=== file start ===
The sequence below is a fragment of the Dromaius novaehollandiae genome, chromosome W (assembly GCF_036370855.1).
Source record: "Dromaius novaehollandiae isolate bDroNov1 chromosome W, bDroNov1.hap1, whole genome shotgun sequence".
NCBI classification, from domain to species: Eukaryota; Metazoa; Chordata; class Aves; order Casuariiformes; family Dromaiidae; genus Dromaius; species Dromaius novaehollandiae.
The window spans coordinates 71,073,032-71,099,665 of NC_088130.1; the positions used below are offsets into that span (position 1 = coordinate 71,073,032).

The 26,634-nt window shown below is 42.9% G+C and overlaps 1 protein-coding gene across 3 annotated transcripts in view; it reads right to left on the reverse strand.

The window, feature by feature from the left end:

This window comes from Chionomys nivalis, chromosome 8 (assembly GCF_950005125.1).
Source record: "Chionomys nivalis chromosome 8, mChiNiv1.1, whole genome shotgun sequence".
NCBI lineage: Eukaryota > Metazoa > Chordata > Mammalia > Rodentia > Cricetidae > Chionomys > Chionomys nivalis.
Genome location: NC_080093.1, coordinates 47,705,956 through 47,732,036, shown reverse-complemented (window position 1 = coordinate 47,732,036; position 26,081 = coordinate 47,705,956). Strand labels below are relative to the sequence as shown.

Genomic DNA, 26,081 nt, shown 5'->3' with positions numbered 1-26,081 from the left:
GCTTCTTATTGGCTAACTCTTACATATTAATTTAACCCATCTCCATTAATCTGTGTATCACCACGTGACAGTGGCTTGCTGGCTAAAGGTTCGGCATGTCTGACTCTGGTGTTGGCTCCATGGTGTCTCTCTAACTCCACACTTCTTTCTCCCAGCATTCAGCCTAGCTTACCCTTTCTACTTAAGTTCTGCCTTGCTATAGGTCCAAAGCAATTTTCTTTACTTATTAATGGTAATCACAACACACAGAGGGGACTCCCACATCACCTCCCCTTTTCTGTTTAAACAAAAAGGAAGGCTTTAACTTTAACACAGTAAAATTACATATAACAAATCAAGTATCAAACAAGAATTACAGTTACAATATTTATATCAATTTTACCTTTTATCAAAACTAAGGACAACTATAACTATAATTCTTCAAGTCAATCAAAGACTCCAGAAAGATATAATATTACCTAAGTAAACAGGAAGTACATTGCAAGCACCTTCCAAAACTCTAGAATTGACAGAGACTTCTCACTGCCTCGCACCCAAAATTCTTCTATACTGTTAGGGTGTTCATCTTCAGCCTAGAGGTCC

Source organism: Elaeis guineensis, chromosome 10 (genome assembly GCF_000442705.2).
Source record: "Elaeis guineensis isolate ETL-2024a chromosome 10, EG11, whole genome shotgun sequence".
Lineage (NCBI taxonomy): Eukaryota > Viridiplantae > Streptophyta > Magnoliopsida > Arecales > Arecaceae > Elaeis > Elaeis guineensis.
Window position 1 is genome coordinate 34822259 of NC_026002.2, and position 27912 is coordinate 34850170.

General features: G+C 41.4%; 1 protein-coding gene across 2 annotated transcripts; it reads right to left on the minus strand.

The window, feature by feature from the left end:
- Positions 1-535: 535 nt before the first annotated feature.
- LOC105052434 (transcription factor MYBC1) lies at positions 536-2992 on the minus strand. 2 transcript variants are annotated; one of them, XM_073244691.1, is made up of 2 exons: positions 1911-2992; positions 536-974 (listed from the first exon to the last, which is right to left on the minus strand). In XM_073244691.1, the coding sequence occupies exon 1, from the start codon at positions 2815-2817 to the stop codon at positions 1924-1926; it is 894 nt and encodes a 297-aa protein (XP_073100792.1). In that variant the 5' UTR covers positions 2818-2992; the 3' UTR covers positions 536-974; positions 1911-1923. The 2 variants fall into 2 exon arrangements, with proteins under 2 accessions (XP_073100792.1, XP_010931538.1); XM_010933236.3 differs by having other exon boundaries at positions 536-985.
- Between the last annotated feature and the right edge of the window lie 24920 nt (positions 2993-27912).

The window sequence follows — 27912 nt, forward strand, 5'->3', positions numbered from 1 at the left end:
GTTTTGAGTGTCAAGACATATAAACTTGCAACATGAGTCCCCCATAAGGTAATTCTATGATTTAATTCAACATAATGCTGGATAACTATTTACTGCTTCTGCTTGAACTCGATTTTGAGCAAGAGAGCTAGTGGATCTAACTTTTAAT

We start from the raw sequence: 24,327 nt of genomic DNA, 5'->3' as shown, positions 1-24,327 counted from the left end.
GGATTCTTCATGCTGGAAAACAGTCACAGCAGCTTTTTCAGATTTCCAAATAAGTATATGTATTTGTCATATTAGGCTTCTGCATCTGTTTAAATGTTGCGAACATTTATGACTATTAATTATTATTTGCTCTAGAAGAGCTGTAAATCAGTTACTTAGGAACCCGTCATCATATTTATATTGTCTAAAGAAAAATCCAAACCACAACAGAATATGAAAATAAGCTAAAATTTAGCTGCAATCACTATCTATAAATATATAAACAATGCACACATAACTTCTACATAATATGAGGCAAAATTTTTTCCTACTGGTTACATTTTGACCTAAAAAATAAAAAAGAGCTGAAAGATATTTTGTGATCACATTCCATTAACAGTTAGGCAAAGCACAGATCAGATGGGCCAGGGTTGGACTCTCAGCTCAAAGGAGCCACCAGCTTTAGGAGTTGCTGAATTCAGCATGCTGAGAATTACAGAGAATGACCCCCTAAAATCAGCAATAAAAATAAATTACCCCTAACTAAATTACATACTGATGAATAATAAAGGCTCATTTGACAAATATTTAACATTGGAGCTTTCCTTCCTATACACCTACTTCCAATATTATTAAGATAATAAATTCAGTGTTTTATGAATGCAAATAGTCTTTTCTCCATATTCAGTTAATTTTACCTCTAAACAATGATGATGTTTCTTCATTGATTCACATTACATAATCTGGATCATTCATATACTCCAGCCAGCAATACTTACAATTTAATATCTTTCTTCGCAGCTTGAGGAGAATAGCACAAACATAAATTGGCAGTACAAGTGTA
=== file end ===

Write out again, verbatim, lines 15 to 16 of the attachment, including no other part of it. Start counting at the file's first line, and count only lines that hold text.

Lineage (NCBI taxonomy): Eukaryota > Viridiplantae > Streptophyta > Magnoliopsida > Arecales > Arecaceae > Elaeis > Elaeis guineensis.
Window position 1 is genome coordinate 34822259 of NC_026002.2, and position 27912 is coordinate 34850170.